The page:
Digging into emergency and cohesion funds to safeguard employment is part of Brussels’ latest bid to kick-start economic growth.
The European Globalisation Adjustment Fund is designed to support workers thrown out of work as a result of trade liberalisation.
The head of the European Commission, José Manuel Barroso, said a relaunch plan will be ready within a month:
“We must keep unemployment to the absolute minimum and support those who have lost their jobs. We will review how we can reinforce the effectiveness of the Globalisation Adjustment Fund. We will encourage member states to reprogramme funds under the European social fund, to support measures to quickly get unemployed people back into work.”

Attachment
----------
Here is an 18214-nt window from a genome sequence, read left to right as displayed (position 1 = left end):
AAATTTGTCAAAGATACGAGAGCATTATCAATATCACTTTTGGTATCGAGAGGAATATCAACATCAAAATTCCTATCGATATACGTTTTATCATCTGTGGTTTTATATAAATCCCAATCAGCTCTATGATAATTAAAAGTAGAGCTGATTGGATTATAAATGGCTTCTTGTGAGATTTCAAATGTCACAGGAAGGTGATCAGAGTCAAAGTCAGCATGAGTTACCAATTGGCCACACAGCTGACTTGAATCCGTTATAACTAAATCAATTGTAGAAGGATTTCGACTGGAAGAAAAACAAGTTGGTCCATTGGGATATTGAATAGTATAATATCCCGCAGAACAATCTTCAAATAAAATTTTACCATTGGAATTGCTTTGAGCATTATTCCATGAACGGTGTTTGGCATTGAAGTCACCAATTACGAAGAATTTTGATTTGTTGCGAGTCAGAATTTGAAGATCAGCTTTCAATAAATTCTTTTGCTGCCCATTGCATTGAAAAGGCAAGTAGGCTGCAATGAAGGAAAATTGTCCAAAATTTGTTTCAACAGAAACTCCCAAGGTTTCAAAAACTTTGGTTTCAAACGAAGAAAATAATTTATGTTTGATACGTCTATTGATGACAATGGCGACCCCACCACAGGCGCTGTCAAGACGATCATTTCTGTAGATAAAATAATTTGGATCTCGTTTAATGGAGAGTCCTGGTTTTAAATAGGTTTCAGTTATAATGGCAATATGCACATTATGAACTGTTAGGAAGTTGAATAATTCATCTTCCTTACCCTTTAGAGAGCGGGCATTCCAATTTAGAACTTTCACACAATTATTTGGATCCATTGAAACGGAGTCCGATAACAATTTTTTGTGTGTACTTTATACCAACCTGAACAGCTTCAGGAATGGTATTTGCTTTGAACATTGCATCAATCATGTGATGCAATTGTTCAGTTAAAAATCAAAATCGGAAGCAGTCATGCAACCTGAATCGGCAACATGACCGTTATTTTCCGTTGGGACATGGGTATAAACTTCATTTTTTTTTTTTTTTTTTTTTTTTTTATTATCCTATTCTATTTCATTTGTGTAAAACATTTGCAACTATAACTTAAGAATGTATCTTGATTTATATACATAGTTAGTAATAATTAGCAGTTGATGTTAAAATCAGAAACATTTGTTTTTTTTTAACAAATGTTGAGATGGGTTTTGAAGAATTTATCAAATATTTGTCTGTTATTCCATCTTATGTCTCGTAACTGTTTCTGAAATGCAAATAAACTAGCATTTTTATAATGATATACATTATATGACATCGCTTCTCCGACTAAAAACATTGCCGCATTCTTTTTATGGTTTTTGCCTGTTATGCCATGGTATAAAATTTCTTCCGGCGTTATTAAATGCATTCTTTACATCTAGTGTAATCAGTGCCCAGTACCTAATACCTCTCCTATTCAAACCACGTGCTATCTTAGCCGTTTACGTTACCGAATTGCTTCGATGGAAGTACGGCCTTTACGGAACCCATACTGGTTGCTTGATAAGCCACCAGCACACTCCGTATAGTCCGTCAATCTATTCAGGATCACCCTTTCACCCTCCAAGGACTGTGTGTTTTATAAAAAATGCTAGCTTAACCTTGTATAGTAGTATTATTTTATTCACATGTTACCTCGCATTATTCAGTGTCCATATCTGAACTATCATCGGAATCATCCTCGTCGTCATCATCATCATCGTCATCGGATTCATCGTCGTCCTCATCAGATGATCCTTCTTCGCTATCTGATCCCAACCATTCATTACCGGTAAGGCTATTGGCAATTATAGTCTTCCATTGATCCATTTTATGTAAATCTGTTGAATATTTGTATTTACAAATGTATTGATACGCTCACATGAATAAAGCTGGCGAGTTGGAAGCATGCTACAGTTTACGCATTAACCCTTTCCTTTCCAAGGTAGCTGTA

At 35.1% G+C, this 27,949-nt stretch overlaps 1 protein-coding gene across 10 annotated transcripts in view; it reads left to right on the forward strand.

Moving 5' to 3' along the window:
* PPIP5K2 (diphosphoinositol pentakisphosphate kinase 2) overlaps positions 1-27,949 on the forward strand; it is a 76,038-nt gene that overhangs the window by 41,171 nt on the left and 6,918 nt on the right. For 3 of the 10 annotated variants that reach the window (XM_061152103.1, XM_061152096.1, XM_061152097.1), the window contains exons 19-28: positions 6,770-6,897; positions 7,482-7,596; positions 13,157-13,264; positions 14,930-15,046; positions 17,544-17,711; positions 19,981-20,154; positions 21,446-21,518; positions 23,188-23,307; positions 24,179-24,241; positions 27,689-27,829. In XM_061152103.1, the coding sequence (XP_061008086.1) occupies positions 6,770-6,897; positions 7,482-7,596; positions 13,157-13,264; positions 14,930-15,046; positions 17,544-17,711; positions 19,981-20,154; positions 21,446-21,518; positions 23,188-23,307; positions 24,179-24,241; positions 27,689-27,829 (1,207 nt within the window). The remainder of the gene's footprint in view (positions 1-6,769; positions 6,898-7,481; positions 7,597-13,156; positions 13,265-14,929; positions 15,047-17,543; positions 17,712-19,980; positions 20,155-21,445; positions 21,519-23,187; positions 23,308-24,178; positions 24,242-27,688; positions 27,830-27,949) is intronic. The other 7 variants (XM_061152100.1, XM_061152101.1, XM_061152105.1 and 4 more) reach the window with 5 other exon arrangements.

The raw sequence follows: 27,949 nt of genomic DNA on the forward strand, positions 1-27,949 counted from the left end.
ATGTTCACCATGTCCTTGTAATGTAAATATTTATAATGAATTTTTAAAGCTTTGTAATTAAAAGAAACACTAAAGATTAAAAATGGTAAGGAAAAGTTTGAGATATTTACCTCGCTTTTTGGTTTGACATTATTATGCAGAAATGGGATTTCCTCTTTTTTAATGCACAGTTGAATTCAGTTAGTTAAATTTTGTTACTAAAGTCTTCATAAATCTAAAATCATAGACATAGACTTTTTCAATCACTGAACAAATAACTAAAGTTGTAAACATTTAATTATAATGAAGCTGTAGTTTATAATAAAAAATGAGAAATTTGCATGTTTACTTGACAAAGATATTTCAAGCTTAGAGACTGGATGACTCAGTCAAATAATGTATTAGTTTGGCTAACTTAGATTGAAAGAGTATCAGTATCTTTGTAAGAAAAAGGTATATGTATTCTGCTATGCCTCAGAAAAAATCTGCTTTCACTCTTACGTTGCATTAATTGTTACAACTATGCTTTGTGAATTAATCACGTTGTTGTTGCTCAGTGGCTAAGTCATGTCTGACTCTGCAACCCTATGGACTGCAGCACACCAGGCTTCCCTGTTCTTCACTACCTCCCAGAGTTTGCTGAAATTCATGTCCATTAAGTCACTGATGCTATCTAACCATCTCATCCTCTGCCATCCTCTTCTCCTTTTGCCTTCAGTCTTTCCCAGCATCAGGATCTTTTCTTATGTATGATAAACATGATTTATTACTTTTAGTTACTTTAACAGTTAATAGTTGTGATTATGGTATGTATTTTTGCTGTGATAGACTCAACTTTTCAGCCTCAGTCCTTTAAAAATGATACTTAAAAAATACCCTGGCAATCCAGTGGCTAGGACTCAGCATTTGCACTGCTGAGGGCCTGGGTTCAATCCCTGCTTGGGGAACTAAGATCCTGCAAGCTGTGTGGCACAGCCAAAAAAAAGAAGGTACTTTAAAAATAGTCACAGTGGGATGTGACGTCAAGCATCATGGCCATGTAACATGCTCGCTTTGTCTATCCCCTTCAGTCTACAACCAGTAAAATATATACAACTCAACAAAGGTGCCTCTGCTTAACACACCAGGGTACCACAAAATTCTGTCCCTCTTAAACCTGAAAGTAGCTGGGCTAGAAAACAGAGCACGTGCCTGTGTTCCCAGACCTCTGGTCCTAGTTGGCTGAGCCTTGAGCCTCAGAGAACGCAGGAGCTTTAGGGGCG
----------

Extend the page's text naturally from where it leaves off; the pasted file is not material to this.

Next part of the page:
The areas singled out by José Manuel Barroso on which the EU could concentrate its job-creation energies include construction and energy-efficient buildings and goods.
Economic Affairs Commissioner Joaquín Almunia said the EU’s revised Stability Pact allowed for past savings to be used now.
“The new pact called for saving in good times and be more flexible in difficult times. This is where we are today. Thanks to the application of the revised pact, the EU and the euro area achieved a deficit well below 1% of GDP in 2007. Member states can now use the room for manoeuvre they have created.”
Joint coordinated action to keep people employed and solvent is the gist of the Commission’s proposals.
Some 350 billion euros in EU structural and cohesion funds – a large part of the bloc’s six-year budget – could be deployed to accomplish that common goal.